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The Rise and Fall of the City of Mahagonny
Weill's score layers classical opera elements and lush melodies with modernist elements inspired by Stravinsky and his school. It includes the famous melodic "Moon of Alabama", memorably delivered by the rich voice of Audra McDonald. Perhaps it's not a coincidence that a second lyric aria yearns for "Benares", as though these far-away places with exotic names embody promises never fulfilled in the stark materialistic City of Mahagonny. The haunting "Crane's Duet", a strange poignant song about two who would like to learn what it means to be intimate in a more than physical way, is sung by McDonald and the devastating Anthony Dean Griffey as her lover Jimmy McIntyre.
The simple plot focuses on Jimmy and his fellow lumberjacks who thought the seven years of sweat and strain in Alaska that made them rich would also make them happy in Mahagonny with its Hotel for Rich Men. They learn not only that money doesn't buy happiness but that "freedom brings no freedom." The sharp apt translation by Michael Feingold makes even the clichéd elements of Brecht's libretto piercing. Brecht vividly demonstrates that once you lose your money, you're nobody in the glitzy world of Mahagonny and his confrontational style, intuitively interpreted by director John Doyle, makes each audience member believe it could be true in any world.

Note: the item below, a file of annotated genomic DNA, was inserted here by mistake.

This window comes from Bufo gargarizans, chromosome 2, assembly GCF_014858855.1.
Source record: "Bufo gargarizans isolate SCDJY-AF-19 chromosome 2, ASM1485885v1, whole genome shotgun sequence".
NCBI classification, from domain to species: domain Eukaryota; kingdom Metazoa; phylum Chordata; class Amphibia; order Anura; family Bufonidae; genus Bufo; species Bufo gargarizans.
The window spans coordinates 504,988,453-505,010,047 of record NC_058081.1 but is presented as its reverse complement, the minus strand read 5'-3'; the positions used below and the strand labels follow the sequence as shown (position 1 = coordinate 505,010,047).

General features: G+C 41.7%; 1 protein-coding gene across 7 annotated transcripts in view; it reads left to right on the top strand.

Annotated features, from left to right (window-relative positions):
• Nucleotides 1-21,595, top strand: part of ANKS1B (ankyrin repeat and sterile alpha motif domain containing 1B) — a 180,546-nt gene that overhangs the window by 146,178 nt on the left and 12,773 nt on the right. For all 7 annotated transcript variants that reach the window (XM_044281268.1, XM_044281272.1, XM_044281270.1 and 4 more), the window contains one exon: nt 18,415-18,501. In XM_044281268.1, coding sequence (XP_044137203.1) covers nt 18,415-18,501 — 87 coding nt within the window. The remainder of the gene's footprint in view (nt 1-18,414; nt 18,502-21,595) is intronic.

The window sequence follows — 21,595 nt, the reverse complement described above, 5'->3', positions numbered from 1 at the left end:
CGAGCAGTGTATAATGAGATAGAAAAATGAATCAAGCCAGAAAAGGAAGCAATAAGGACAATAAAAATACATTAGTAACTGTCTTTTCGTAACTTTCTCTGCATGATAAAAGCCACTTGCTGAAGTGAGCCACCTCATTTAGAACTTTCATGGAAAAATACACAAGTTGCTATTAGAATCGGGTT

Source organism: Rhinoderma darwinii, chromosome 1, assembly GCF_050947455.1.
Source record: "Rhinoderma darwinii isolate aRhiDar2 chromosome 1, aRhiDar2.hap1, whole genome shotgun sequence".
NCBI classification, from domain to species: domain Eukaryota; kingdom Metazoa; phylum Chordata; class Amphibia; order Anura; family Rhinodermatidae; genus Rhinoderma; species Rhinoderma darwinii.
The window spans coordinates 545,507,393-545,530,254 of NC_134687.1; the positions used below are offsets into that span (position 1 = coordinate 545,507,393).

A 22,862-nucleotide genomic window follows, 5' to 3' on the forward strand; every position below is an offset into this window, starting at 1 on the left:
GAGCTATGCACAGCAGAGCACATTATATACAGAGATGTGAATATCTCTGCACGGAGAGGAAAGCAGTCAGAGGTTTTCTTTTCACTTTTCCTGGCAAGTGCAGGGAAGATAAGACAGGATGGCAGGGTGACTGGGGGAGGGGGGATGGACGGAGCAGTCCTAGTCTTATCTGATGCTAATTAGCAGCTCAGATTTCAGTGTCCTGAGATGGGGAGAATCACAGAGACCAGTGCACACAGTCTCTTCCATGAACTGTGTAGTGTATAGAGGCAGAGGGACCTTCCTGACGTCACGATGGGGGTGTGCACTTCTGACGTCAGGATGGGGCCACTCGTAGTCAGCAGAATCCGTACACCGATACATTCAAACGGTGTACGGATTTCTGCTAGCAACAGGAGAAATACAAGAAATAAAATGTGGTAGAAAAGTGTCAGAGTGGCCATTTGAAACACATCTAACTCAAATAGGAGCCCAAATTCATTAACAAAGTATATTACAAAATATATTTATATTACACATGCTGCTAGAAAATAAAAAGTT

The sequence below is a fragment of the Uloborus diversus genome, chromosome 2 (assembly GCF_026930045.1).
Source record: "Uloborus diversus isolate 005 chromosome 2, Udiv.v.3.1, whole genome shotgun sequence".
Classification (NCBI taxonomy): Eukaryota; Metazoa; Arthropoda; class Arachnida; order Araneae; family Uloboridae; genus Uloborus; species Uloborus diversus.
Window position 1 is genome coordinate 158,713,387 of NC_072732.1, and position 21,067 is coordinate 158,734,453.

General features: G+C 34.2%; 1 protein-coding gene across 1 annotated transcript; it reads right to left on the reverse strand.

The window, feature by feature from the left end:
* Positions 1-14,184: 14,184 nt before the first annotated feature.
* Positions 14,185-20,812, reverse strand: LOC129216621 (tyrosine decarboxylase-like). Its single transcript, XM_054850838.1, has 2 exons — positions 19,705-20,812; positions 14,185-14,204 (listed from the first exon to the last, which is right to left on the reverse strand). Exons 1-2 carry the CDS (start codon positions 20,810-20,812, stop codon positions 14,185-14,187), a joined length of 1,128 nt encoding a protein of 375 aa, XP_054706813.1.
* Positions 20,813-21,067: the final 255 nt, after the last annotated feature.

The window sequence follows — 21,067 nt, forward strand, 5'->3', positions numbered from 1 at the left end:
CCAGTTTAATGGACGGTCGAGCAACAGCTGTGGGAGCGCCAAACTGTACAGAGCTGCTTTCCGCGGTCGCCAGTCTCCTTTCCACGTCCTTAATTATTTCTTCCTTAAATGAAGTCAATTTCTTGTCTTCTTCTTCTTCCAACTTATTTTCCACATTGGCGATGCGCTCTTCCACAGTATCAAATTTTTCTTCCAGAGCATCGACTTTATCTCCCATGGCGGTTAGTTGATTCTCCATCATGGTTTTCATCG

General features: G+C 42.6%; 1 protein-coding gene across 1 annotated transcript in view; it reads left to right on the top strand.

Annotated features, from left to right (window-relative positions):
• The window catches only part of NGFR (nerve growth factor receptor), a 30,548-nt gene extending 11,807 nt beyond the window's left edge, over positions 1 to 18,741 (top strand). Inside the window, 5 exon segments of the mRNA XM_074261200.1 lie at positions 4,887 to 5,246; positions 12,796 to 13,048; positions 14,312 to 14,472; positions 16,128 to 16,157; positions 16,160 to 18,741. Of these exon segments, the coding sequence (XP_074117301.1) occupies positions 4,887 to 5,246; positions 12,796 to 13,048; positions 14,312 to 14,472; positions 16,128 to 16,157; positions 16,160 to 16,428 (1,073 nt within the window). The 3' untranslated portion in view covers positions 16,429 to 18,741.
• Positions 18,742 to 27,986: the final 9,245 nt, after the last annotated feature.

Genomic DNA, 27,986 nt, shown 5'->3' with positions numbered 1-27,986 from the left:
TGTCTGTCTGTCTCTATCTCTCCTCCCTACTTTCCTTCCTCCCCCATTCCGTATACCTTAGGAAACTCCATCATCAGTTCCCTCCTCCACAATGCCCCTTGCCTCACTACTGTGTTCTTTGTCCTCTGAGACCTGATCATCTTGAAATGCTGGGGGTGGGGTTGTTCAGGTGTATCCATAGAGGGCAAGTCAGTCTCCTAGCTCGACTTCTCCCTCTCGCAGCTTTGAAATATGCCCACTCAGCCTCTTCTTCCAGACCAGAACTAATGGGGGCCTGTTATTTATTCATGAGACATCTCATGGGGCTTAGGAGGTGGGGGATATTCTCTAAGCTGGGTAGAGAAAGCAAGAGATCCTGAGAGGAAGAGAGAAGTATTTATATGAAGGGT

Conductor James Conlon finds both the lushness and the dissonance of Weill's remarkable score which improves with hearing. The strong operatic voices in the cast include the splendid tenor Anthony Dean Griffey whose dazed naive Jimmy McIntyre doesn't know how to buy peace with the money he's made; a searing performance from sensuous voluptuous Audra McDonald of the rich mellow voice; the amazing bass of Mel Ulrich as Bank Account Bill; Donnie Ray Albert as Trinity Moses and Robert Worle as Fatty the Bookkeeper who bookend Patti LuPone as Leocadia Begbick. LuPone, the only Broadway musical as opposed to operatic voice in the cast, was a little shrill at the performance viewed but carved out a characterization dripping with vim and venom.
Ann Hould-Ward's stunning vivid costumes are influenced by Roaring 20s styles with a through-the-looking glass feel from the City of Mahagonny. The opera is composed in short scenes that give it a cinematic feel, another tribute to the new century that spawned Brecht and Weill.
Easy-on-the budget super gift for yourself and your musical loving friends. Tons of gorgeous pictures.
Leonard Maltin's 2007 Movie Guide
At This Theater